Celebrities are human and make mistakes like everybody else, but theirs are made in the public eye. Unfortunately, that’s part of the fame and fortune package they signed up for; a certain loss of anonymity. While these people entertain and educate us, and we do sympathise with them when their problems become public, we need to stop putting them on a pedestal and making excuses for them. Minor indiscretions, such as public drunkenness or rudeness, of course should be forgiven. After all, if we did the same things ourselves, those closest to us would forgive us. Eventually. The problem, however, is when these indiscretions are against the law.

Recently, two celebrities hit the news in thew UK for all the wrong reasons. Ant McPartlin, a popular tv presenter, crashed his car head-on into another car. Why? He was drunk. Before this, Jamie Carragher, former footballer, spat at a 14 year old girl. What on earth led him to this? She was teasing him after his former club, Liverpool, lost to Manchester United.

I am frankly disgusted that both of the above incidents were brushed off as mental illness, and we were implored to feel sorry for them. The consequences for their actions would be laughable if their offences weren’t so disgusting. They were both temporarily relieved of their tv presenting and commentating duties, with McPartlin entering a rehab facility.

While they will be inconvenienced by a loss of earnings, that’s pretty much all the punishment they will face. The former footballer spat at a child, with spitting AT someone classed as assault. Spitting ON someone is classed as battery. Yet no charges brought for a criminal offence because he is famous. While he gets sympathy, understanding and forgiveness, where was this for his victim, a 14 year old girl?

As for the tv presenter, he drove a car while under the influence off alcohol and crashed head-on into another car, he was charged with drink-driving and allowed to enter a rehab clinic to a public outpouring of sympathy and support. Again, where was any of this for the other drivers and car owners?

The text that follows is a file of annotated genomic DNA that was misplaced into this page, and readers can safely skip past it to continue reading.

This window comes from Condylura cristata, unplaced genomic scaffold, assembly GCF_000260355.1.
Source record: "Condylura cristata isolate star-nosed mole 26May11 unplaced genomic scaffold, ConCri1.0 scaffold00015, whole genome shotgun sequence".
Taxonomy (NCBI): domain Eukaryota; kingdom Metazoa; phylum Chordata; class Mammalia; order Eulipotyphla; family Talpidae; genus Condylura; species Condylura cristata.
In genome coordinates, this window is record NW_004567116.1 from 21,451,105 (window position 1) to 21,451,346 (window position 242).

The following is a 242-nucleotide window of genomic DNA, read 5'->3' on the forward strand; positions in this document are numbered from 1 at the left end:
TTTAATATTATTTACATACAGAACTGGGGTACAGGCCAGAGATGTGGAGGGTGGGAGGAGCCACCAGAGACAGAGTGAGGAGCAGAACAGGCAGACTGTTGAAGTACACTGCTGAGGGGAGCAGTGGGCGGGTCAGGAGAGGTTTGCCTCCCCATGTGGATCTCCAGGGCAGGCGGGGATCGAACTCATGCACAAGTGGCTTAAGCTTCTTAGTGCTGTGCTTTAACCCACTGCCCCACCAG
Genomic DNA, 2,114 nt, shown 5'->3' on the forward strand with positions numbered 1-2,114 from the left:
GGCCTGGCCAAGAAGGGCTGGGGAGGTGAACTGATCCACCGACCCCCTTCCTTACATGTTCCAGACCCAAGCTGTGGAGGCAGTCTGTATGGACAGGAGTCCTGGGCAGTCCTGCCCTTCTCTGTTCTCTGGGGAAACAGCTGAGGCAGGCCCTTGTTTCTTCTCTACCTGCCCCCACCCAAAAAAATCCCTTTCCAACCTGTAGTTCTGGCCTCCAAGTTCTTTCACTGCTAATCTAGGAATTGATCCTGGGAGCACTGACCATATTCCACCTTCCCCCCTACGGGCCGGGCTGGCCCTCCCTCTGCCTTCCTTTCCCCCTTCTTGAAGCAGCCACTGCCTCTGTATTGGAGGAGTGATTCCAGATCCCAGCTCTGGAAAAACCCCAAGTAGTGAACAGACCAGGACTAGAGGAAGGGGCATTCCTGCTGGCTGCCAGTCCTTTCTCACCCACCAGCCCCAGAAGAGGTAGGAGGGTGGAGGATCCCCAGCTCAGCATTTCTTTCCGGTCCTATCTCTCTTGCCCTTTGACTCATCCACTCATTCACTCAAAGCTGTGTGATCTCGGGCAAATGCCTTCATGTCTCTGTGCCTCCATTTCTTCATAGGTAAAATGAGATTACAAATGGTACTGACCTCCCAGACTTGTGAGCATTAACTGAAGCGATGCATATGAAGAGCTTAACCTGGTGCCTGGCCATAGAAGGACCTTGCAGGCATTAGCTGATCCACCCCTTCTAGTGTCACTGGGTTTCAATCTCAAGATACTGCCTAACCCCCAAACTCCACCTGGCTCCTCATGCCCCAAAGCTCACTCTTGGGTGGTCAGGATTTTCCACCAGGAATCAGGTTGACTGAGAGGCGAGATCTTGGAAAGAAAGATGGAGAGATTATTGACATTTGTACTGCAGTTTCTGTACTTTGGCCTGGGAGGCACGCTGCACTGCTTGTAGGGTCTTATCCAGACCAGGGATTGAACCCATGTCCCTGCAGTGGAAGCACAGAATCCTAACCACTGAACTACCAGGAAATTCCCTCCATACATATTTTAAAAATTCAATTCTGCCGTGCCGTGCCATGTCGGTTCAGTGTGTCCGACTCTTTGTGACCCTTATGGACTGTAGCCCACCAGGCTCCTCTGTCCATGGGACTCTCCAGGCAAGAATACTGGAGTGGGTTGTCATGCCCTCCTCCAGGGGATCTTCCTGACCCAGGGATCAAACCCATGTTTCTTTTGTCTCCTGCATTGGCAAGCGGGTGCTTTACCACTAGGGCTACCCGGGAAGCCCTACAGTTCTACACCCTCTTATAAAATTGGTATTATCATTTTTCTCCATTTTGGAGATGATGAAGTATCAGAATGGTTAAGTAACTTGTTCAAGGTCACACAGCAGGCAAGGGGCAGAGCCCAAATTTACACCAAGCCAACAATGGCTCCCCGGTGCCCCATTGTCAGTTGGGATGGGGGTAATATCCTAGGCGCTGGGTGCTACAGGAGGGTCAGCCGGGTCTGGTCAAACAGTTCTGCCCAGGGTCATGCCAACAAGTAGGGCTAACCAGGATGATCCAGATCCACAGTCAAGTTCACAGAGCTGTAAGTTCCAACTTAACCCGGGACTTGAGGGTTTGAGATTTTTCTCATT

Having made mistakes of my own in life, big ones, I do feel for them to a certain extent. But to write it all off as mental illness is to play down what mental illness actually is. Mental illness is a constant fight with yourself. It’s debilitating, and scary at times when your mind attacks you. It is not a convenient excuse to explain away disgusting behaviour.

The former footballer wasn’t suffering from mental illness – he simply lashed out in the heat of the moment. The fact that he chose to lash out by spitting would point to an inflated ego and unhealthy levels of self importance.

As for the tv presenter, he is going through a tough divorce, but the choice to drive while under the influence of alcohol was his own. A choice which could well have cost somebody their life.

All of this just raises question about the nature of forgiveness. Why do we forgive a celebrity, or instinctively side with them during a dispute, so easily when we are so hard on our loved ones? Why can’t we be more forgiving, and understanding, of each other?

Most importantly of all…What would the world look like if we forgave and made an effort to understand our loved ones as easily as we do with famous people who we admire?

Forgiveness (John Greenleaf Whittier)

My heart was heavy, for its trust had been
Abused, its kindness answered with foul wrong;
So, turning gloomily from my fellow-men,
One summer Sabbath day I strolled among
The green mounds of the village burial-place;
Where, pondering how all human love and hate
Find one sad level; and how, soon or late,
Wronged and wrongdoer, each with meekened face,
And cold hands folded over a still heart,
Pass the green threshold of our common grave,
Whither all footsteps tend, whence none depart,
Awed for myself, and pitying my race,
Our common sorrow, like a mighty wave,
Swept all my pride away, and trembling I forgave!

Man’s Best Friend

Today, after 14 wonderful years, I laid to rest my loyal companion Scooby. Sad as it always is to say goodbye, I have no intention of dwelling on the loss or seeking pity, but i would rather remember fondly the times we spent together and what he taught me. It is this which I would……

via Man’s Best Friend — BayArt

Having recently been asked to write for the BayArt collective blog, the day before I had to say a painful goodbye to my beloved dog, I decided that my first piece should be about life with a dog and what it taught me. If you are interested in reading more, please follow the link above, and as always, please feel free to let me know what you think.